August Bank Holiday, Essex, 1914

To Essex then, one hundred years ago

to sun-scorched, dusty fields and parched stream beds.

Where windfall codlings pock the russet earth,

September’s fruits come early, and to waste.


At Boreham Reverend Yonge mops cobs of sweat

and begs his guv’nor for a dose of rain

as horticultural ladies trim their blooms,

they nip and bud and dream of red rosettes.


Down Thaxted way, the labourers are striking

it’s coming up for forty wage-less days.

They roam the country lanes in search of scabs,

as Pankhurst comes, the red flag on her car.


The trains are packed from third right through to first,

the coastal steamers coat the blue sky white

as Britain leaves her heartlands for her shore.

From Romford, Dagenham and Tilbury


near forty-thousand, swap the clock for sand.

The boarding houses with their lists of rules

and fearsome landladies are full, although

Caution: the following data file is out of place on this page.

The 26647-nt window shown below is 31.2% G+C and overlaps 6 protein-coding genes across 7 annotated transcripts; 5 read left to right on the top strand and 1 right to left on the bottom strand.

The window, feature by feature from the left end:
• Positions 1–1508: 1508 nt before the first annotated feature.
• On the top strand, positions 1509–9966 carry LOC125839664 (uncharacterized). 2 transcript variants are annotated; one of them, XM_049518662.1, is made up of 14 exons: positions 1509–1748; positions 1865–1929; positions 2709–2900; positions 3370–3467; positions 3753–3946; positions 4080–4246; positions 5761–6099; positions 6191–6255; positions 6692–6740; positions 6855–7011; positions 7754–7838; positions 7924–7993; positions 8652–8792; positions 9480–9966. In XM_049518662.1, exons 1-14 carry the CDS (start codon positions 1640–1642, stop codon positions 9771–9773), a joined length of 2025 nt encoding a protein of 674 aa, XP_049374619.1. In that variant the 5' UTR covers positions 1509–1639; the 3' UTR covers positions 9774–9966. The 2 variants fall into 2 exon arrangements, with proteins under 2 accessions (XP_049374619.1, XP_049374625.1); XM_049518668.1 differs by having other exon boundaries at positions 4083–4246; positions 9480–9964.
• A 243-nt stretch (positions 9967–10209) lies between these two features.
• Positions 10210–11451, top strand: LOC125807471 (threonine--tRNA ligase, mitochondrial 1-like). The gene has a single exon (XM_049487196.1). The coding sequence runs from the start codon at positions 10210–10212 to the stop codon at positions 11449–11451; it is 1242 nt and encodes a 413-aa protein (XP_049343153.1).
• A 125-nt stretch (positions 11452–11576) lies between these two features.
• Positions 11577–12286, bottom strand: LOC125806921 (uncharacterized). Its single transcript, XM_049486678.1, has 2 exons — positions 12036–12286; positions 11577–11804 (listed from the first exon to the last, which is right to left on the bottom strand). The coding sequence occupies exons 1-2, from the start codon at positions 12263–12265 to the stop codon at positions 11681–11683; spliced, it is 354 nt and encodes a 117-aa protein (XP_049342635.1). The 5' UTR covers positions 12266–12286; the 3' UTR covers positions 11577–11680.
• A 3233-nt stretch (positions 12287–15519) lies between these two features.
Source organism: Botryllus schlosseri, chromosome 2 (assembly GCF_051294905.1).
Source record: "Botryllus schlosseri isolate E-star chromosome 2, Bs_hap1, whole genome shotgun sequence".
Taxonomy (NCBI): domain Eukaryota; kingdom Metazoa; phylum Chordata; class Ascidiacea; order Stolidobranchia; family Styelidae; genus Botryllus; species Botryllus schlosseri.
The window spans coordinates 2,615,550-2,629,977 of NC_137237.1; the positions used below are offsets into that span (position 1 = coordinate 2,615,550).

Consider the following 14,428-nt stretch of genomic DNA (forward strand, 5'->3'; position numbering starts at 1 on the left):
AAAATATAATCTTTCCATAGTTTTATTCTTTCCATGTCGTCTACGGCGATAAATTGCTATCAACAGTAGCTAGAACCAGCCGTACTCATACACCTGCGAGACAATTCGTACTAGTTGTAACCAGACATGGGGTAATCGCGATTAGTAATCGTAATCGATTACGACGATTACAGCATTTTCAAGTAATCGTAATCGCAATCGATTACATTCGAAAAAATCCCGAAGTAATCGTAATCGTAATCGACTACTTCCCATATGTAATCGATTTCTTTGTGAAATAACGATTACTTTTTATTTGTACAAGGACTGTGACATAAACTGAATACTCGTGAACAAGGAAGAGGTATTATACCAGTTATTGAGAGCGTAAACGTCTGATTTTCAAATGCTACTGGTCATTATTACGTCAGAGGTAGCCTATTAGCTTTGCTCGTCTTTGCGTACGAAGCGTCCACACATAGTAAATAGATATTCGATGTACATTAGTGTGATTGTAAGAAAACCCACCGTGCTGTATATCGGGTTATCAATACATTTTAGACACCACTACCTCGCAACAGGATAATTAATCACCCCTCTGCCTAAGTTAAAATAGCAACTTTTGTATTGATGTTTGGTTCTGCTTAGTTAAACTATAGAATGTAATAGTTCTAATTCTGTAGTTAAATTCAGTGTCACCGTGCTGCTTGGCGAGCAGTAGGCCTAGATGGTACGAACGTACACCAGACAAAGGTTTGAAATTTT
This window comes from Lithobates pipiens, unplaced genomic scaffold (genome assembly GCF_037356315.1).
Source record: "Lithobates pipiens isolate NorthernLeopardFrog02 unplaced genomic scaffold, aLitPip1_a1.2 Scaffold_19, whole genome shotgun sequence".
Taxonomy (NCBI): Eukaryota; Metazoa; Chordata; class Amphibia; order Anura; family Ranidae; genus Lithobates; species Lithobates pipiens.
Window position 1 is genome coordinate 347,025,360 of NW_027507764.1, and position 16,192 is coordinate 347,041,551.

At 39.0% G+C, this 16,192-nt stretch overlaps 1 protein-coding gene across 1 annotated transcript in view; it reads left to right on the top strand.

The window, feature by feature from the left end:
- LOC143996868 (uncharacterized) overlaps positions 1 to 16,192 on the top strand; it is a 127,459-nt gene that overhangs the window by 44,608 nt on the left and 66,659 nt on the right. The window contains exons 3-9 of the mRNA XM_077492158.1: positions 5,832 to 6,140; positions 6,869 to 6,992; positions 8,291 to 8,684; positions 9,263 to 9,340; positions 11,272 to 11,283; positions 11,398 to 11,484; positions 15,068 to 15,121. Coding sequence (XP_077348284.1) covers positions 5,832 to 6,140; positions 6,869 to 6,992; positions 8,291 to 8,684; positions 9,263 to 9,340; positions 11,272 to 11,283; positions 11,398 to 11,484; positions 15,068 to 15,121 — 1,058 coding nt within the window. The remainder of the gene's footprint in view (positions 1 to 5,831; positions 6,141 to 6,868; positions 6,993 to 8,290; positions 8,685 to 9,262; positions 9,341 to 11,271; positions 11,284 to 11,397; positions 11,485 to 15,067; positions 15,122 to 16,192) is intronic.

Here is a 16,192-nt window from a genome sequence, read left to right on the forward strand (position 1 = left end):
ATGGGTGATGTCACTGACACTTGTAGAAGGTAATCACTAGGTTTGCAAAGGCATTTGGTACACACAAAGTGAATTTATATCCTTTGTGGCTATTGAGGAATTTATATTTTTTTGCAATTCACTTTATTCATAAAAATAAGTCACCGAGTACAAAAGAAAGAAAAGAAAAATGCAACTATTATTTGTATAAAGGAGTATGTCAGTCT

it’s quieter than last year. They know why.


A storm is building in the stifling air:

in Chelmsford they can talk of nothing else,

the newsagents are desperate for vendors,

the tittle-tattle’s milled right through the night.


Until on Tuesday, everybody knows.

In Southend hundreds gather at the Standard

to read the words they posted in the window.

The tiny wives, umbrellaed by their men.


We’re twenty-one today, we’ll make the Kaiser pay

The regulars demob down Mersea Road

while Reverend Yonge in Boreham writes in black:

Bella horrida bella… smite, hell, ruin.


L U K E   W R I G H T

@lukewrightpoet ||

Listen to Luke read this poem:


2 thoughts on “August Bank Holiday, Essex, 1914

  1. Pingback: Our first poem release! | Last Poppy Project

  2. Pingback: 100 years on… | Last Poppy Project

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